Killer Cop Amber Guyger, Charged With Manslaughter After She Claims She Entered Wrong Apartment Of Neighbor She Murdered – Botham Shem Jean
A Dallas police officer who authorities said entered an apartment she thought was hers and killed a young man has been arrested on a manslaughter charge.
Amber Guyger, 30, was taken into custody Sunday evening amid intensifying calls for her arrest and accusations that police are showing deferential treatment to one of their own. The shooting death of Botham Shem Jean, 26, also has become a rallying cry for advocates against police brutality — although much is still unknown about the circumstances surrounding his death.
Jean was shot Thursday night in his apartment building near downtown Dallas. Guyger, still in uniform after working a shift, went inside Jean’s apartment, thinking it was hers, police said. Guyger fired her service weapon and struck Jean, her neighbor. She called 911, and Jean died at a hospital. A video taken from outside the building shows the officer on her phone, pacing back and forth outside the apartment and crying. Paramedics were later seen moving a man on a gurney and performing CPR on him.
Despite the arrest, Jean’s mother, Allison Jean, said several questions about her son’s death remain unanswered.
“The number one answer that I want is, ‘What happened?’” Allison Jean told reporters Monday. “I have asked too many questions, and I’ve been told that there are no answers yet. I’m looking forward to the powers that be to come up with the answers to make me more satisfied that they are doing what is in the best interest of getting justice for Botham.”
Allison Jean stood in the middle of her two other children, a son and a daughter, as she spoke to reporters — her way of representing Botham, her middle child.
Officials were still tight-lipped Monday about what happened inside Jean’s apartment, what the officer’s physical and mental states were at the time, whether she was under the influence of a controlled substance, why she thought Jean’s apartment was hers, and why a trained officer seemed so quick to use deadly force. It also is still unclear why investigators held off for three days before charging Guyger with manslaughter.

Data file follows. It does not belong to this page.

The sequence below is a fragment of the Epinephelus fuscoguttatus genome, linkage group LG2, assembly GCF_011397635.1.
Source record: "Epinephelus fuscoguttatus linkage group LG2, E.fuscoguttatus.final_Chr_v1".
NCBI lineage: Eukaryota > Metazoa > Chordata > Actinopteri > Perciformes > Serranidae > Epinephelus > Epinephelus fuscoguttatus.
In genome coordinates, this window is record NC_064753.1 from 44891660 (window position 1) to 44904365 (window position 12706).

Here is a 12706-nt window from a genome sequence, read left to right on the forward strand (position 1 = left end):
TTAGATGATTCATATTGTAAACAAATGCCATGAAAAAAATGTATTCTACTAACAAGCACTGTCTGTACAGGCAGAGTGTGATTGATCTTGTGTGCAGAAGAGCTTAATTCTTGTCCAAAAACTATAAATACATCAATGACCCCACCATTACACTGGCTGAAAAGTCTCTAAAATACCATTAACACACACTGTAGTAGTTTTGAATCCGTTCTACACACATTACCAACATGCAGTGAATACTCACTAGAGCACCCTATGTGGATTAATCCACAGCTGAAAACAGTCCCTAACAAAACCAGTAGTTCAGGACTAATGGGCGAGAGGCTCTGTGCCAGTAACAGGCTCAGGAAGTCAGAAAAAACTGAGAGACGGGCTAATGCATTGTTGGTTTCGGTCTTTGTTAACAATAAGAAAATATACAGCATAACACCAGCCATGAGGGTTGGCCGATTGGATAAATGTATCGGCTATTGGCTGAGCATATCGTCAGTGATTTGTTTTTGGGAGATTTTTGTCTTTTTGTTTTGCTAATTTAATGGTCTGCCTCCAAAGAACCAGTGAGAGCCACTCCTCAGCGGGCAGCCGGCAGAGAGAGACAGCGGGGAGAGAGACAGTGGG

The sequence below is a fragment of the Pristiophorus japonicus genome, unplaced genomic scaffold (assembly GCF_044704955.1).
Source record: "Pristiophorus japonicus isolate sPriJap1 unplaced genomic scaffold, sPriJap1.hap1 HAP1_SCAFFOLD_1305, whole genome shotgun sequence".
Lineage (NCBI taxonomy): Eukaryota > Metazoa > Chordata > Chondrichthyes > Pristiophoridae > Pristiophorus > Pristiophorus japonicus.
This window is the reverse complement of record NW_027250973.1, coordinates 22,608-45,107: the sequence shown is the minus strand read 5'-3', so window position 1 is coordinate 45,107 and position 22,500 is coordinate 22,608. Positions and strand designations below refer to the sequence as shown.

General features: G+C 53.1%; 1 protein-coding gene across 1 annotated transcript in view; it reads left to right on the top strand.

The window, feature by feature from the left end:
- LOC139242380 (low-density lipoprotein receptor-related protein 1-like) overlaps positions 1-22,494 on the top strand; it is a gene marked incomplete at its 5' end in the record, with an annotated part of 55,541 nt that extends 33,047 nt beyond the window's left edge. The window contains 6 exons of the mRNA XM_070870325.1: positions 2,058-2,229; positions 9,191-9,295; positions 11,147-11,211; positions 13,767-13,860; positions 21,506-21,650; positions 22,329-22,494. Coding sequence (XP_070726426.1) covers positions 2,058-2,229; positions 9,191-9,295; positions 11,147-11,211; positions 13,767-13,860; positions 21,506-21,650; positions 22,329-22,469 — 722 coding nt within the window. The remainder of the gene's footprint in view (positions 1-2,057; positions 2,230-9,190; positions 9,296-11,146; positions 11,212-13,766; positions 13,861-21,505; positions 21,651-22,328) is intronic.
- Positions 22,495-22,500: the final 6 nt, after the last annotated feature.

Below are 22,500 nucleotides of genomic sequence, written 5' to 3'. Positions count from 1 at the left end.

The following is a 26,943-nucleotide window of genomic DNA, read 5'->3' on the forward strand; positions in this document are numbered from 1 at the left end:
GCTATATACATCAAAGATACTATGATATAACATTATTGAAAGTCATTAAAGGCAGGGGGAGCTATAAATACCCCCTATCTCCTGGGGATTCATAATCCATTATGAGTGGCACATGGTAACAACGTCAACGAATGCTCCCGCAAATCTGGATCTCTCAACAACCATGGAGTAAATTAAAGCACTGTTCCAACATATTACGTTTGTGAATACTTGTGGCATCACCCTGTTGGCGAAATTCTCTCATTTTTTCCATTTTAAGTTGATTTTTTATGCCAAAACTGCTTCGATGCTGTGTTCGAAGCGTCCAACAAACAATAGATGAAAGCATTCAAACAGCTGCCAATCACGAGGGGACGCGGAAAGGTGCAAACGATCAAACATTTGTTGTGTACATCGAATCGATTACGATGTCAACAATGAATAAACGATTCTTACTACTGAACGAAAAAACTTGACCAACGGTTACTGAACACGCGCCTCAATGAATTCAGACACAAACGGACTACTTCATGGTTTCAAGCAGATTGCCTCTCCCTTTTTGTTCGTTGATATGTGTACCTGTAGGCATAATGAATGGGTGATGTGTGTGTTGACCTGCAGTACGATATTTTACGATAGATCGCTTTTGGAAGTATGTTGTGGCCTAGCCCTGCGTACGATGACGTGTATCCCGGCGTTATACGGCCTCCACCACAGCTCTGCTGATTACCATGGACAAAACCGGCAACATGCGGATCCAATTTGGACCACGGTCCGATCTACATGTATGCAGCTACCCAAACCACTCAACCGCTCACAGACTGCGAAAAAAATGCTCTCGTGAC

Dallas Police Chief Reneé Hall had said earlier that her office was in the process of obtaining an arrest warrant but that it was postponed after the Texas Ranger Division, a separate agency that took over the case, asked for more time. Hall said investigators had interviewed Guyger and sought more time to look into the information she gave them.
Things changed Sunday evening, when Guyger turned herself in at Kaufman County jail, just outside Dallas.
Around that time, Lee Merritt, a Dallas civil rights lawyer who represents Jean’s family, told reporters that his law firm had just presented a witness and video evidence to the district attorney’s office that “could change the course of the investigation” and lead to the officer’s arrest.
Merritt did not elaborate, citing the pending investigation.
[A police officer walked into a man’s home — mistaking it for her own — and killed him, police say]
A grand jury will ultimately decide on the final charges against Guyger. It could look at charges such as murder, a first-degree felony, or the lesser charge of manslaughter, a second-degree felony.
Dallas County District Attorney Faith Johnson vowed thoroughness and fairness as her office prepares to present the case to the grand jury.
“We’re going to unravel whatever we need to unravel. We’re going to unturn whatever we need to unturn. And we are going to present a full case to the grand jury,” Johnson told reporters.
Guyger, who has been with the police department for four years and is now on administrative leave, has since been freed on a $300,000 bail. The Dallas Morning News reported that her attorney did not immediately respond to a request for comment.
The delay in the officer’s arrest frustrated Jean’s family members, who arrived in Dallas from the Caribbean island of St. Lucia, where Jean was born. It also raised questions about whether investigators were showing deferential treatment to the officer.
“In any normal case where there’s probable cause . . . you make an arrest,” Merritt told The Washington Post earlier Sunday, before Guyger was arrested. “When law enforcement [is under investigation], for some reason, we don’t use the normal protocol in dealing with criminal activity.”
Merritt said Jean and the officer did not know each other. The officer’s apartment was directly below Jean’s, he said.
Read more at: Washington Post
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